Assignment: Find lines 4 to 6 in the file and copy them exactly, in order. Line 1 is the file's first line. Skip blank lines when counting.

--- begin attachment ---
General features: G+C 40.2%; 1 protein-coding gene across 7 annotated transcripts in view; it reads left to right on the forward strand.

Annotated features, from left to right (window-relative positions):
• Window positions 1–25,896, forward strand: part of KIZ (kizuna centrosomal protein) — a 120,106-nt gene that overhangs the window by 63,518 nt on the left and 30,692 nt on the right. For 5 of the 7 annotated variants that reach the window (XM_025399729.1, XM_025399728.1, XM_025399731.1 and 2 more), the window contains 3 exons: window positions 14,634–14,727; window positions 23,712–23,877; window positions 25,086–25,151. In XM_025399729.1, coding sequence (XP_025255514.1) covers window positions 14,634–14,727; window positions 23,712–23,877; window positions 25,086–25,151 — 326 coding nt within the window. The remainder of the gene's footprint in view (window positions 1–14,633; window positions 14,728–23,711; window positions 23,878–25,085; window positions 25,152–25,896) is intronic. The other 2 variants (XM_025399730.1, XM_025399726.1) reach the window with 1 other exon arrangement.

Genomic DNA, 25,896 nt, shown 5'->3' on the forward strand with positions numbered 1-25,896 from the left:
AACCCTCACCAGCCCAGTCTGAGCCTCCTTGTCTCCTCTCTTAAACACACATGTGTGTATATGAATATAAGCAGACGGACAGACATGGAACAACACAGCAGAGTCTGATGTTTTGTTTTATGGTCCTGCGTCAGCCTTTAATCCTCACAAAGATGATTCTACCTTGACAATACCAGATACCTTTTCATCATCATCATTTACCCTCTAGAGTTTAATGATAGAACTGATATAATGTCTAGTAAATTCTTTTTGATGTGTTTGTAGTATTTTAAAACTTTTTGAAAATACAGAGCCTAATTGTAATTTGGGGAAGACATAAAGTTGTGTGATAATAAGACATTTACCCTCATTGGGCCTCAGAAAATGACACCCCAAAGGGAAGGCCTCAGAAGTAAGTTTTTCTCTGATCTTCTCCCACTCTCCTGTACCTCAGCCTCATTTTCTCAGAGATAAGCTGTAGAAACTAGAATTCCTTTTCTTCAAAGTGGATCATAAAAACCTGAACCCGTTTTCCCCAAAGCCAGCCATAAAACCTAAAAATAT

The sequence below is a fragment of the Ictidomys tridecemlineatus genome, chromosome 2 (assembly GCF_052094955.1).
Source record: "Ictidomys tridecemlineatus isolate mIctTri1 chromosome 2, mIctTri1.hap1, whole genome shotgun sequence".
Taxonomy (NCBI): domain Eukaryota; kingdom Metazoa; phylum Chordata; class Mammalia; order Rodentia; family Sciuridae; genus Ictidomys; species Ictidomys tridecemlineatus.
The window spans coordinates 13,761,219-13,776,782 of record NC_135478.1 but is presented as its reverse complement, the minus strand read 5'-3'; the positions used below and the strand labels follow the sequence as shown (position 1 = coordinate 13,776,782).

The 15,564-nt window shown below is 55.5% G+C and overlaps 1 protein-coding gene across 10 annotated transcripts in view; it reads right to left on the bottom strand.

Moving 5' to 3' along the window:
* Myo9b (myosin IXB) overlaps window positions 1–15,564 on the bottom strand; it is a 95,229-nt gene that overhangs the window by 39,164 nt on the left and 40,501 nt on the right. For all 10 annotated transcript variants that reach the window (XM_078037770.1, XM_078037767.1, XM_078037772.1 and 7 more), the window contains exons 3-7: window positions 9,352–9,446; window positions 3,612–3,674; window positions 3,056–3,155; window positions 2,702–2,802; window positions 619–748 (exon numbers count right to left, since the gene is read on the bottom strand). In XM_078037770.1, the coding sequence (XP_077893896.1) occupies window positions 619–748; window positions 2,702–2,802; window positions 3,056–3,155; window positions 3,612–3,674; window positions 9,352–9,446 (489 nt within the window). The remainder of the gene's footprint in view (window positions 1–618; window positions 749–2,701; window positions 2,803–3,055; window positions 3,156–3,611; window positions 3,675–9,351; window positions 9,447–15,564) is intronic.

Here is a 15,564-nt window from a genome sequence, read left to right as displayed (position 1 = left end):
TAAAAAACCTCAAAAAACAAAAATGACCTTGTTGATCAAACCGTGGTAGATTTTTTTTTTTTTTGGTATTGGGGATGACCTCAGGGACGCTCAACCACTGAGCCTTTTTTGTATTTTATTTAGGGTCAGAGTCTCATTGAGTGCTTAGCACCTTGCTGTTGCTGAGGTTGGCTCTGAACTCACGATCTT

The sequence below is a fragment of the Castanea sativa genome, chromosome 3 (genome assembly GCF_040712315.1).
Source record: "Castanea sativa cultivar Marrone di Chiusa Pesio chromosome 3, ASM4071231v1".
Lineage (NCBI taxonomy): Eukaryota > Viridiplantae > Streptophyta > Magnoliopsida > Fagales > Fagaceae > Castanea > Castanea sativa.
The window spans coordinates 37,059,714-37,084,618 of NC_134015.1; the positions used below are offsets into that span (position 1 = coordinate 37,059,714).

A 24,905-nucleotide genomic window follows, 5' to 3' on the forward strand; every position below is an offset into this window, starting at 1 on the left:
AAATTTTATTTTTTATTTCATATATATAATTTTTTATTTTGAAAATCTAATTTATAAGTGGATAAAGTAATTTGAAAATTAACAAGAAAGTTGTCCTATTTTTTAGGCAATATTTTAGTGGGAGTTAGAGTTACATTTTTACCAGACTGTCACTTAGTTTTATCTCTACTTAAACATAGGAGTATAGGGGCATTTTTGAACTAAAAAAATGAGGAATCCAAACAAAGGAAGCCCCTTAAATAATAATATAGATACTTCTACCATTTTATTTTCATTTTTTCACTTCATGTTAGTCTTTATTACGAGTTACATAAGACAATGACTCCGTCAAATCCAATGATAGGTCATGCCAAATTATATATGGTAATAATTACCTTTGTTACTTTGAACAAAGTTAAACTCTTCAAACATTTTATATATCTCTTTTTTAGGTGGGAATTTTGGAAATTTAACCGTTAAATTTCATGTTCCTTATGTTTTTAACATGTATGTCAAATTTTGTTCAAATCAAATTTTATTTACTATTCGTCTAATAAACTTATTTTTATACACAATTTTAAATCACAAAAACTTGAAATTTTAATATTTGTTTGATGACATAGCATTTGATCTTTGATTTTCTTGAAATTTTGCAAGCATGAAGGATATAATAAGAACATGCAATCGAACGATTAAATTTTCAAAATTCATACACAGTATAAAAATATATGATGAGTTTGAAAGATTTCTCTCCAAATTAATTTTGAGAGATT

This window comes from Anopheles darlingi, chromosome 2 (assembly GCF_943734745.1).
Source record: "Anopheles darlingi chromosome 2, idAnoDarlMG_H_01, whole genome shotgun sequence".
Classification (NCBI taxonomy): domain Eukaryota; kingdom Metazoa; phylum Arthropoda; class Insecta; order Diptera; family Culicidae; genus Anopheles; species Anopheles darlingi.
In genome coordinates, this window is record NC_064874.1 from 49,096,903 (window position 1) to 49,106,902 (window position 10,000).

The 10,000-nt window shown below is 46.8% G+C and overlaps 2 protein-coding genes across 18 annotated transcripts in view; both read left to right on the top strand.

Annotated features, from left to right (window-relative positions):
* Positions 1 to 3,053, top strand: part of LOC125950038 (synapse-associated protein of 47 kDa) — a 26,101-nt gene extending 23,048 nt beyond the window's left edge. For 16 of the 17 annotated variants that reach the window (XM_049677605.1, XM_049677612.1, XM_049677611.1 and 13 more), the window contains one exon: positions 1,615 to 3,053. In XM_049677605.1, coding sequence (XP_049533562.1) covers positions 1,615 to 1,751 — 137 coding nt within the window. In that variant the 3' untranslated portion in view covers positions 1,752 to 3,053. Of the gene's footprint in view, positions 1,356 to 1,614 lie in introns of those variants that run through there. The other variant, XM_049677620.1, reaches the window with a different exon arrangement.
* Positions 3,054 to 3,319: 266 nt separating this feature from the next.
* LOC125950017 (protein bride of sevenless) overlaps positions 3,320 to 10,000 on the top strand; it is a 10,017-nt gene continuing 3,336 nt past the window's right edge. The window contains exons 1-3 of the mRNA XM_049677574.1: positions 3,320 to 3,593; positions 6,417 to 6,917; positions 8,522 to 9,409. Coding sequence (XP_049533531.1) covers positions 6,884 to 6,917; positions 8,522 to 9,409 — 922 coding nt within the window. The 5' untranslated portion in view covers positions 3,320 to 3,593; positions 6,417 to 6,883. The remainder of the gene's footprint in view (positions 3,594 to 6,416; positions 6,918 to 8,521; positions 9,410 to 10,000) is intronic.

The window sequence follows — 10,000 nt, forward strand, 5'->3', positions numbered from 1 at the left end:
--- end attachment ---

Genomic DNA, 25,896 nt, shown 5'->3' on the forward strand with positions numbered 1-25,896 from the left:
AACCCTCACCAGCCCAGTCTGAGCCTCCTTGTCTCCTCTCTTAAACACACATGTGTGTATATGAATATAAGCAGACGGACAGACATGGAACAACACAGCAGAGTCTGATGTTTTGTTTTATGGTCCTGCGTCAGCCTTTAATCCTCACAAAGATGATTCTACCTTGACAATACCAGATACCTTTTCATCATCATCATTTACCCTCTAGAGTTTAATGATAGAACTGATATAATGTCTAGTAAATTCTTTTTGATGTGTTTGTAGTATTTTAAAACTTTTTGAAAATACAGAGCCTAATTGTAATTTGGGGAAGACATAAAGTTGTGTGATAATAAGACATTTACCCTCATTGGGCCTCAGAAAATGACACCCCAAAGGGAAGGCCTCAGAAGTAAGTTTTTCTCTGATCTTCTCCCACTCTCCTGTACCTCAGCCTCATTTTCTCAGAGATAAGCTGTAGAAACTAGAATTCCTTTTCTTCAAAGTGGATCATAAAAACCTGAACCCGTTTTCCCCAAAGCCAGCCATAAAACCTAAAAATAT

The sequence below is a fragment of the Ictidomys tridecemlineatus genome, chromosome 2 (assembly GCF_052094955.1).